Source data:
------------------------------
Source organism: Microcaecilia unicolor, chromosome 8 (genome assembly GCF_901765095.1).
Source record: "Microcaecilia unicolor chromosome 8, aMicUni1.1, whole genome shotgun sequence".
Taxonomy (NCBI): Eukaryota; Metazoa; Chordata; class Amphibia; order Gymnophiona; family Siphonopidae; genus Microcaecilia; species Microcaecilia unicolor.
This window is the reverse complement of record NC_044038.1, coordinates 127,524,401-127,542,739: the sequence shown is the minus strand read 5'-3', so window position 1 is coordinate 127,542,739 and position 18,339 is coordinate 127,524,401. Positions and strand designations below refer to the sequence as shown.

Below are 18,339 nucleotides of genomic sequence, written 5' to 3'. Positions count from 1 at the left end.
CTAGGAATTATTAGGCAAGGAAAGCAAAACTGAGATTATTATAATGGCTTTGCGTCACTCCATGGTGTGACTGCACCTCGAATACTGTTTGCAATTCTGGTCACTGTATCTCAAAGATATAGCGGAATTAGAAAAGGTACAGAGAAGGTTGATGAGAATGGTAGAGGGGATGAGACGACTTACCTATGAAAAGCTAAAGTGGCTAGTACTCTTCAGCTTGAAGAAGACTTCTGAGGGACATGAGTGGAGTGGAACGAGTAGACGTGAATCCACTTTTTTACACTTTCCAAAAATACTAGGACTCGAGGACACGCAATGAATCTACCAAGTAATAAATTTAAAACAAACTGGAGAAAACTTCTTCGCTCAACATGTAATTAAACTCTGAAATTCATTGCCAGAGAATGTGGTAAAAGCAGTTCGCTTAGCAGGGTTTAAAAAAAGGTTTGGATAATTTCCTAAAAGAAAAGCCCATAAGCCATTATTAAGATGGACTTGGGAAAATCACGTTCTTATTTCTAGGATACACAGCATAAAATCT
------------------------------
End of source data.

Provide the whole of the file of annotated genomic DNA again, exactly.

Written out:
Source organism: Microcaecilia unicolor, chromosome 8 (genome assembly GCF_901765095.1).
Source record: "Microcaecilia unicolor chromosome 8, aMicUni1.1, whole genome shotgun sequence".
Taxonomy (NCBI): Eukaryota; Metazoa; Chordata; class Amphibia; order Gymnophiona; family Siphonopidae; genus Microcaecilia; species Microcaecilia unicolor.
This window is the reverse complement of record NC_044038.1, coordinates 127,524,401-127,542,739: the sequence shown is the minus strand read 5'-3', so window position 1 is coordinate 127,542,739 and position 18,339 is coordinate 127,524,401. Positions and strand designations below refer to the sequence as shown.

Below are 18,339 nucleotides of genomic sequence, written 5' to 3'. Positions count from 1 at the left end.
CTAGGAATTATTAGGCAAGGAAAGCAAAACTGAGATTATTATAATGGCTTTGCGTCACTCCATGGTGTGACTGCACCTCGAATACTGTTTGCAATTCTGGTCACTGTATCTCAAAGATATAGCGGAATTAGAAAAGGTACAGAGAAGGTTGATGAGAATGGTAGAGGGGATGAGACGACTTACCTATGAAAAGCTAAAGTGGCTAGTACTCTTCAGCTTGAAGAAGACTTCTGAGGGACATGAGTGGAGTGGAACGAGTAGACGTGAATCCACTTTTTTACACTTTCCAAAAATACTAGGACTCGAGGACACGCAATGAATCTACCAAGTAATAAATTTAAAACAAACTGGAGAAAACTTCTTCGCTCAACATGTAATTAAACTCTGAAATTCATTGCCAGAGAATGTGGTAAAAGCAGTTCGCTTAGCAGGGTTTAAAAAAAGGTTTGGATAATTTCCTAAAAGAAAAGCCCATAAGCCATTATTAAGATGGACTTGGGAAAATCACGTTCTTATTTCTAGGATACACAGCATAAAATCT